What's in Store For the Women?

In another change from the US Open, almost everyone in the men’s game (bar the injured Roger Federer) will be in Paris, but that’s not the case on the women’s side.

Three top-10 players have already withdrawn, led by defending champion and world number one Ashleigh Barty. US Open winner Naomi Osaka and her predecessor as champion in New York, Bianca Andreescu, are also missing.

It wouldn’t be a big surprise were Serena Williams to join them – she’s spoken lots about her long-standing health issues which mean she’s treated the COVID-19 outbreak with the utmost seriousness. A no-show by the American would see her search for a record-equalling 24th Grand Slam singles title roll on into 2021. Even if she does play in Paris, can Williams really be considered one of the favourites? This has long been her least favourite surface and while she has won the event three times, the last of those was in 2015.

Simona Halep looks a worthy leader of the ante-post market. She’s unbeaten post-lockdown, winning in both Prague and Rome, and having skipped the US Open, she’s been fully dialled in on her favoured claycourts for weeks.

Here are four from the men’s field and four from the women’s ahead of Thursday’s draw. The tournament gets under way on Sunday.

Novak Djokovic

The Serb, champion here in 2016, has basically only lost to himself this year. He’s one of only two people who have beaten Nadal here in 15 years and has actually won five of their last 10 meetings on clay. If anyone can beat Nadal, it’s Djokovic.

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Dominic Thiem


Thiem arrives having made his big breakthrough at the highest level – winning the US Open. The Austrian loves the clay and only Nadal has proved too good for him at Roland Garros in the past two years with Djokovic among his victims on both occasions. Looks to hold a strong chance.

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Diego Schwartzman

With conditions likely to be slower than usual, a grinder like Schwartzman could well surprise. One of the best returners on tour, he can stay in rallies until the cows come home, as he showed in Rome where he beat Nadal and tested Djokovic.

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Casper Ruud

The young Norwegian has already climbed from 54th to 34th in the rankings in 2020, winning on clay in Buenos Aires. Another who is happy to plug away from the baseline, Ruud showed in Rome how he can live with higher-ranked players, reaching the semis. A potential dark horse.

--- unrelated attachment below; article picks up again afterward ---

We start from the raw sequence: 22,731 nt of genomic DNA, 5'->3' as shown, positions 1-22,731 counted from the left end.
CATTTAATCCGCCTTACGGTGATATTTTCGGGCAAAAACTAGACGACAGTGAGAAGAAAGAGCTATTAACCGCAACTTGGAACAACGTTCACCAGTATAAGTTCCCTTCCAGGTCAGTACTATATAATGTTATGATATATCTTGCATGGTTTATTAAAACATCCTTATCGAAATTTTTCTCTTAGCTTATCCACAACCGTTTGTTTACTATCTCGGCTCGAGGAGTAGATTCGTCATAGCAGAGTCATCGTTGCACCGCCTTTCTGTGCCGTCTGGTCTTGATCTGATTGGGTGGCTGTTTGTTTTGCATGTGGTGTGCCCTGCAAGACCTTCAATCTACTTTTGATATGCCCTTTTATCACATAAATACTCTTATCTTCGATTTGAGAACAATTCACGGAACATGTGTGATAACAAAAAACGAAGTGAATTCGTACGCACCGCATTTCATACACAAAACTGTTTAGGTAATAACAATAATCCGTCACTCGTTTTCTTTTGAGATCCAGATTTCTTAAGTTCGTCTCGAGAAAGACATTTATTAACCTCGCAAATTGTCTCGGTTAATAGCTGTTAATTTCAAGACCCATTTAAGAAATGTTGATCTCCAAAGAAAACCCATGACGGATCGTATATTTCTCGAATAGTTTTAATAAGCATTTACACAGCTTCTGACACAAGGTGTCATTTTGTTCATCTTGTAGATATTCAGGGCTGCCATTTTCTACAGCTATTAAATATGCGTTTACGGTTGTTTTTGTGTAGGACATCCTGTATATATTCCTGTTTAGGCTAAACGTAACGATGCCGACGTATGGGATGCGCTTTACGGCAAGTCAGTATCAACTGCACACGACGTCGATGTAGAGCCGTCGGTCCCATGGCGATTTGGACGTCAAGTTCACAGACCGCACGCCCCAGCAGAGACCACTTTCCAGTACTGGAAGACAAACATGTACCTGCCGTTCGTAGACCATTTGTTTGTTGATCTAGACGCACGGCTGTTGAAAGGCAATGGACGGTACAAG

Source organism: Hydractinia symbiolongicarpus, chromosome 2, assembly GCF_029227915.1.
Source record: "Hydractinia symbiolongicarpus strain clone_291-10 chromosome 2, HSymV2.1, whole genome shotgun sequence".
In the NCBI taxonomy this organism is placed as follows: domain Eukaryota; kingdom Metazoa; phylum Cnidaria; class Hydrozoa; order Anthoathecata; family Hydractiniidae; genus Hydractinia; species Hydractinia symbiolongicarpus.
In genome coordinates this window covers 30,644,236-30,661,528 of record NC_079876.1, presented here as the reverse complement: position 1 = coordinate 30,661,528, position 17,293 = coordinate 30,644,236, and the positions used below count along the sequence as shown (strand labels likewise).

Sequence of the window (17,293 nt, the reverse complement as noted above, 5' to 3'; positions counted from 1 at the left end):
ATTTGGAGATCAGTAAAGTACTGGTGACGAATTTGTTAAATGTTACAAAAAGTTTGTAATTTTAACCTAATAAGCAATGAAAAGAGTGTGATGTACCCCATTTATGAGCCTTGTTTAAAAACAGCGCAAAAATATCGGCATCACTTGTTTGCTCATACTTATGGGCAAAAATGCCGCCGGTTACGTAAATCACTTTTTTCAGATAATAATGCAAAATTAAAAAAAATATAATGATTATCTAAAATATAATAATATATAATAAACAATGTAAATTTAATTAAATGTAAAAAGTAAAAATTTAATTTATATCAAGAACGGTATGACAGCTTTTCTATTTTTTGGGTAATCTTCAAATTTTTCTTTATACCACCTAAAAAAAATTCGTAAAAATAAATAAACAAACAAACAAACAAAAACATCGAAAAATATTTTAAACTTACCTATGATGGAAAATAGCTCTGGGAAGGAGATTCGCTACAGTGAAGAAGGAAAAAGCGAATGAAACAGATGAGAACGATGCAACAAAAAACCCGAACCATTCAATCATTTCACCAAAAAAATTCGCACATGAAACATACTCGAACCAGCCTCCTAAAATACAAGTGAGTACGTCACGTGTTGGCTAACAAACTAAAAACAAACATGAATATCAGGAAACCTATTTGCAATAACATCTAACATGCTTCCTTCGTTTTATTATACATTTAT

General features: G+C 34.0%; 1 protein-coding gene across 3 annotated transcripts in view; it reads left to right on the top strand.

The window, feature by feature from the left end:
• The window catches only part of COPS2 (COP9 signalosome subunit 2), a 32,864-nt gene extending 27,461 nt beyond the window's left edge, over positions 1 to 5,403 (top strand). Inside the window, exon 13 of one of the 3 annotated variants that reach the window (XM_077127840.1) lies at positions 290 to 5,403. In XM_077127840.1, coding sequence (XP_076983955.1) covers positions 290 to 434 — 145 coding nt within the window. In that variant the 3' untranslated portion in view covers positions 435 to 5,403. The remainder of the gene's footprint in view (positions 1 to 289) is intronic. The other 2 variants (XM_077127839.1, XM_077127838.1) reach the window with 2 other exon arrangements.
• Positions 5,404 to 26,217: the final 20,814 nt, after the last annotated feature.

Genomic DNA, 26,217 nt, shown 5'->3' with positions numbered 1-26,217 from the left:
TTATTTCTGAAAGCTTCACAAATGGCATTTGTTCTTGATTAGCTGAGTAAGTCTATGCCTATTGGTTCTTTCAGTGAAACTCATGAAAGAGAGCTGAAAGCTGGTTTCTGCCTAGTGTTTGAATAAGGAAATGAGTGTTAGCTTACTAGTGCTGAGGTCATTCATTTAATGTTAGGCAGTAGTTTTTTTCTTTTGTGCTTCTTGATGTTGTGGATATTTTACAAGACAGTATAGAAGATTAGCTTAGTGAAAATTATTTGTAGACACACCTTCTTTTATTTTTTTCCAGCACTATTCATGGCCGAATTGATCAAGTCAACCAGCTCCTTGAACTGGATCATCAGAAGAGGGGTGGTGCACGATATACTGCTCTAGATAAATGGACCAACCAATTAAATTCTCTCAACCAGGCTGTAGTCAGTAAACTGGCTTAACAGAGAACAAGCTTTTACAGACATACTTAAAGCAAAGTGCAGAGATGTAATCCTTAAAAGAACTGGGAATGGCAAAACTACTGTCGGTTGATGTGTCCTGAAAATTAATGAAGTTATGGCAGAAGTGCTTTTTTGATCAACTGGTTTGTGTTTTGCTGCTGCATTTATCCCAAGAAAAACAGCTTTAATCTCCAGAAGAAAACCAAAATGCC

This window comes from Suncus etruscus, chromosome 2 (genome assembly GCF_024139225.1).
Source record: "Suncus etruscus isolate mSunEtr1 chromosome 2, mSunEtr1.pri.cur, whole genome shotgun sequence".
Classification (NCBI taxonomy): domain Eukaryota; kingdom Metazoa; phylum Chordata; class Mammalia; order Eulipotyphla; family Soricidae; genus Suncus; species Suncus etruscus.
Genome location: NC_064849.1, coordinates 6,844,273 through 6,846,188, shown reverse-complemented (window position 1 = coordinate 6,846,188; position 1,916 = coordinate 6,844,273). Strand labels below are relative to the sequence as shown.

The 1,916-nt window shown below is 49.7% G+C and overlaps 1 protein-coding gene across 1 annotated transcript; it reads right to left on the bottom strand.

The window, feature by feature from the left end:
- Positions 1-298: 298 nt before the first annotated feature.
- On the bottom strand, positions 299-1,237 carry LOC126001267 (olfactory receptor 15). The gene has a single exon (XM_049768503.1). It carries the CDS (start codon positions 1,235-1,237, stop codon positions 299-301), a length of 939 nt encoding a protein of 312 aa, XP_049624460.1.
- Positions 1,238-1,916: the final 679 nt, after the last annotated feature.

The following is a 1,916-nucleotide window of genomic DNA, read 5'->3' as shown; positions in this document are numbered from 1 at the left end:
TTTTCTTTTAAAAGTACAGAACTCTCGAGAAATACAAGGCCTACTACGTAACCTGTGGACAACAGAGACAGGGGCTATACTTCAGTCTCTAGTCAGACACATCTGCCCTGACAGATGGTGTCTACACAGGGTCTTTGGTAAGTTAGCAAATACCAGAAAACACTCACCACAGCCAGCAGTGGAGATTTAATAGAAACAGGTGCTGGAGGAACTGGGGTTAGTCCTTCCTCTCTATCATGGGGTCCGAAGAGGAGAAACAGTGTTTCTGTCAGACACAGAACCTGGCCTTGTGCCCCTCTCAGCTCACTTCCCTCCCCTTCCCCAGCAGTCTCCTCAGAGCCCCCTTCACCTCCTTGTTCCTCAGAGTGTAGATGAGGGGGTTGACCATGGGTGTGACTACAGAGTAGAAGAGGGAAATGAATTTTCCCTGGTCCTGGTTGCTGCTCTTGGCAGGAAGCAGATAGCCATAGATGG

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Simona Halep


Looks the most likely winner by far and there could still be some juice in her price. The Romanian has won twice on clay since lockdown ended and is probably better prepared than anyone else, having skipped the US Open. Has made three of the last six finals here, winning in 2018.

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Garbine Muguruza


Like Halep, Muguruza is happy on clay. The 2016 champions was also a semi-finalist two years ago. She looked good in Rome, before being edged out in a final set by Halep in the last four. The Spaniard is enjoying a decent year, having also made the final of the Australian Open in January.

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Yulia Putintseva

The feisty Kazakh has twice been to the last eight at Roland Garros and has been in food form since the season resumed, impressing at both the US Open and last week in Rome. The problem is she left there under an injury cloud. But, if fully fit, she has the potential to go under the radar somewhat.

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Elise Mertens

Runner-up in Prague, quarter-finalist at the US Open and last eight in Rome. The Belgian is another who has racked up the wins since the tour’s resumption and could go well at a tasty price. A poor record against the top 10 is a worry, but several are missing and others are struggling for form.

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Odds are correct at the time of posting